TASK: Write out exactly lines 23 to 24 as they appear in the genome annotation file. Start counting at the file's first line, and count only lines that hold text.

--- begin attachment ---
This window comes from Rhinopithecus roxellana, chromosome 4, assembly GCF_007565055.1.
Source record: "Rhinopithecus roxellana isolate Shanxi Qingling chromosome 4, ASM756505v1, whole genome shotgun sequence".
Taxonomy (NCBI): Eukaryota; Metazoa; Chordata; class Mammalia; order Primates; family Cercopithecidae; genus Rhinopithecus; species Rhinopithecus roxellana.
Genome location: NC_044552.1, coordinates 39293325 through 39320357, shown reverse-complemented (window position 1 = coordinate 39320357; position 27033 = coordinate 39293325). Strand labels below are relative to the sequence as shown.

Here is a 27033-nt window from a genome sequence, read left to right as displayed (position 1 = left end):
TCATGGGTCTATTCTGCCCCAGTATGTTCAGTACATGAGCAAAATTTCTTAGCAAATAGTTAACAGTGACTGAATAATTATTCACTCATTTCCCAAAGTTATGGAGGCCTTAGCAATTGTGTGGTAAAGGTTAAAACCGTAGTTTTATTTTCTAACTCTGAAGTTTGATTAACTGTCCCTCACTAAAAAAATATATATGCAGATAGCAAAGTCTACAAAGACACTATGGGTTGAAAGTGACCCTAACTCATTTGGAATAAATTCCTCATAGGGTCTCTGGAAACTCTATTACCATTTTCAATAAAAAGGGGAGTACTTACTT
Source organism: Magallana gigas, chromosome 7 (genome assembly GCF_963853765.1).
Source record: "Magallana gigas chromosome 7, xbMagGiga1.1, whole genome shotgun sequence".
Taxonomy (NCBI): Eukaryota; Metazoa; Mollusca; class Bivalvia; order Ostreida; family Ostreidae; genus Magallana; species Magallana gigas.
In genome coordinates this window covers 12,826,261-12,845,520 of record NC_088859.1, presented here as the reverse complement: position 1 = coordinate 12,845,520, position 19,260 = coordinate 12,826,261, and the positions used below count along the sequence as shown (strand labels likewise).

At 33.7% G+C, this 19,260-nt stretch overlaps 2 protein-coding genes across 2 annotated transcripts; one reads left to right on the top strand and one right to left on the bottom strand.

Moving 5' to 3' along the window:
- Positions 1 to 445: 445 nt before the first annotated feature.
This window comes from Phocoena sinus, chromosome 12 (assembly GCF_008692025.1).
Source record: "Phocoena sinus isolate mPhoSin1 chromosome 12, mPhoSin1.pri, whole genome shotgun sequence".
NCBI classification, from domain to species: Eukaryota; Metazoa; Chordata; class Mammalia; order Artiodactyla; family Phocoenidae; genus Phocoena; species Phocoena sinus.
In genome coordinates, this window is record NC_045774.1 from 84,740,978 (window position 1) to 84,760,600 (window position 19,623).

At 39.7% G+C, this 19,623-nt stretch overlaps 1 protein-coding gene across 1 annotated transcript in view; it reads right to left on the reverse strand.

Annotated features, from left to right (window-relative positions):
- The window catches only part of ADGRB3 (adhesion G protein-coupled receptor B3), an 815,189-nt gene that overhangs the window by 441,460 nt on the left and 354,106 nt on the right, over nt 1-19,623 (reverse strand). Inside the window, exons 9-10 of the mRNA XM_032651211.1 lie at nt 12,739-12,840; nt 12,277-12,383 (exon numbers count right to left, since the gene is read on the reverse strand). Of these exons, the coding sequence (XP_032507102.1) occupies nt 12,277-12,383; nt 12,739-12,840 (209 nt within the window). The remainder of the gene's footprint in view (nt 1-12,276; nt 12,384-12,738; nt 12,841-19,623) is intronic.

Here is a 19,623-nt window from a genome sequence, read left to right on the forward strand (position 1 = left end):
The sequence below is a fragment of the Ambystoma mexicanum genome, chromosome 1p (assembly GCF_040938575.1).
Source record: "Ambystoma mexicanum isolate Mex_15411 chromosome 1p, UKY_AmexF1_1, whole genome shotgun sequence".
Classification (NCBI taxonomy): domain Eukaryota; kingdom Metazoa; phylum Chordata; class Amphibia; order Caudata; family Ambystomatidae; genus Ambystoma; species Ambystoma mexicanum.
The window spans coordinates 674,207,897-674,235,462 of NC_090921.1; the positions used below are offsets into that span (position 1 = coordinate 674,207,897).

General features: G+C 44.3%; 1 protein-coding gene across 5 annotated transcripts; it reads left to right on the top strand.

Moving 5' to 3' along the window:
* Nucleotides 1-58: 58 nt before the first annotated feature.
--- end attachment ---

Source record: "Ambystoma mexicanum isolate Mex_15411 chromosome 1p, UKY_AmexF1_1, whole genome shotgun sequence".
Classification (NCBI taxonomy): domain Eukaryota; kingdom Metazoa; phylum Chordata; class Amphibia; order Caudata; family Ambystomatidae; genus Ambystoma; species Ambystoma mexicanum.